November 30, 1947

[Continued from the previous entry]

The Eloise Psychiatric Hospital is into making things festive, and they got to work as soon as Thanksgiving festivities were done.  And what a festive environment it was last Thursday, with turkey and thick brown gravy doled out to all. I haven’t devoured food that heartily since my time slip.

Today a haphazardly decorated Christmas tree stands along one of the hallways, flanked by tinsel, garland and stockings hanging from walls. A plastic Santa head watches over us by the window.  Just outside in the chilly air, a music therapist is leading Eloise choir members in song who are, of course, patients here.

This place feels like its own incorporated city. It has a farm, cannery, bakery, and onsite police officers and firefighters. Its property covers fifty acres. I wonder when it closes and what becomes of this property in the future, because I’ve never even heard of this sprawling compound until now.

I had just finished my first art class, led by an African-American woman as our quasi-instructor. Using something like chalk pencils, about a dozen of us stood by makeshift easels – basically a large sheet of paper draped over those wooden chairs from the lobby – and drew things like fruit, vases, tables, plants, and so on. A woman next to me named Helen wearing a polka dotted skirt mumbled to herself as she quickly constructed a brilliant drawing of a poodle.

A hundred feet down the hall from the warm and upbeat art class is a creepy-looking surgical room, as if to remind you that this ain’t a hotel. A flat steel “bed” rests in the middle with large alien lights hovering over it. A series of trays, cabinets and odd-looking devices encircle that bed. The waning sun casts eerie shadows on the wall. Maybe I’ve been in here sprawled out a few times while unconscious. I wonder what they’ve prodded me with.

Both staff and patients are friendly enough, even the odd ones. But I hear the stories, and I try to separate folklore from reality. A couple years ago an inmate named Casmir shot an officer, a child drowned somewhere in this place a decade ago, a laundryman was clubbed by a woman off her meds, and an employee was shot down this hall by her enraged husband a few years ago in 1945.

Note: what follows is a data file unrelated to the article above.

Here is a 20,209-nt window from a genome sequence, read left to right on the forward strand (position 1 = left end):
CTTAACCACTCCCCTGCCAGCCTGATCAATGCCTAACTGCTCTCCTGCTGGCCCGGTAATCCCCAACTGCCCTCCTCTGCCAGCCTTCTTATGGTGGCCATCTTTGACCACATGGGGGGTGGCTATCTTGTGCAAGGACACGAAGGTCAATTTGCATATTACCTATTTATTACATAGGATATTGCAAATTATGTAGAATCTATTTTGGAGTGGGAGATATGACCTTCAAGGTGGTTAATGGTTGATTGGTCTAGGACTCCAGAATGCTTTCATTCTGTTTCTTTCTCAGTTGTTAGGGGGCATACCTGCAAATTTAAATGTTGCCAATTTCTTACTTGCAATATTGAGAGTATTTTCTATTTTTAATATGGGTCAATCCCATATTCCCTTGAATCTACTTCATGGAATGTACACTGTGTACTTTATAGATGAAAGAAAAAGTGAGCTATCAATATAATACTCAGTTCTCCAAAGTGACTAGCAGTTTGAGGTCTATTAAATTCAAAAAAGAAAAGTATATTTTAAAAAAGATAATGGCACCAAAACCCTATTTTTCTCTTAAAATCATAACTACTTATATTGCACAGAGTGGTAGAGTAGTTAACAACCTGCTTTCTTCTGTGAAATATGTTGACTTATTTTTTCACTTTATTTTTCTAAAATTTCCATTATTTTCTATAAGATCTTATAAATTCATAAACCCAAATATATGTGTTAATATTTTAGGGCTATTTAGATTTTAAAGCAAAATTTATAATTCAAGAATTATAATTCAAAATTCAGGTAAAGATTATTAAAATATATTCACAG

The stories go on. I guess I am in a mental facility, after all. People snap.

Yet I also hear the endearing stories. Apparently, a woman by the name of Sallie, known as the “Sunshine Lady” in this building, died back in 1943 after seventeen years here. She is still talked about by those who knew her. Sallie would be the party-pleaser, always arranging birthday celebrations for workers and fellow patients, bringing rays of joy to their days. Someone who was always lending an ear, so I’m told. I wonder if there’s a new Sunshine Lady roaming the halls here.

Life could fall quickly into a routine in this complex. Draw some artwork, play cards, listen to the radio, watch television with fifteen others, stroll around the grounds, take a baking class, perhaps join the Christmas caroling group. Lest I say it has the feel of a modest resort. The activities and distractions are key in occupying my mind. And in some respects, these haphazardly decorated walls already feel like my 1947 home away from 2018 home.

I’m damaged goods, just like everyone else. It’s easy to slip into a level of malaise.

Sometimes I’ll run into Ted and we’ll listen to another radio show together. I found out yesterday that he’s also from Rochester. Hearing him talk about my town from the perspective of decades prior my own time blows my mind.

I’ll sit in the Men’s Day Room and hum a tune that’s over sixty years beyond today’s date. In some ways, humming a future song keeps my mind in line. It continually convinces the rest of my body that, no, I’m not crazy. The songs whispering from my mouth are from songwriters and musicians who have yet to be born.

I carry with me some guitar-strumming skills.  Perhaps one day I’ll get my hands on one, and sing a few bars of U2’s “Where the Streets Have No Name.”  At least a decade before the author of that song – Bono – is even born somewhere in Ireland. 

I will greet familiar faces with a smile and hello. I probably know about ten fellow patients by name at this point. I feed off the camaraderie.

Still, my pain persistently runs deep, I still sob at night once rooms go dark. I’m continually frustrated that no one understands me, that I’m really not insane. Not that I can blame them. Yet my darkest, craziest episodes have at least been dormant these past few weeks. I hope I can come to terms with whatever happened to me. I’m still unsure I can win this fight, and if I can’t, I’ll be taking up residence here for a long while.

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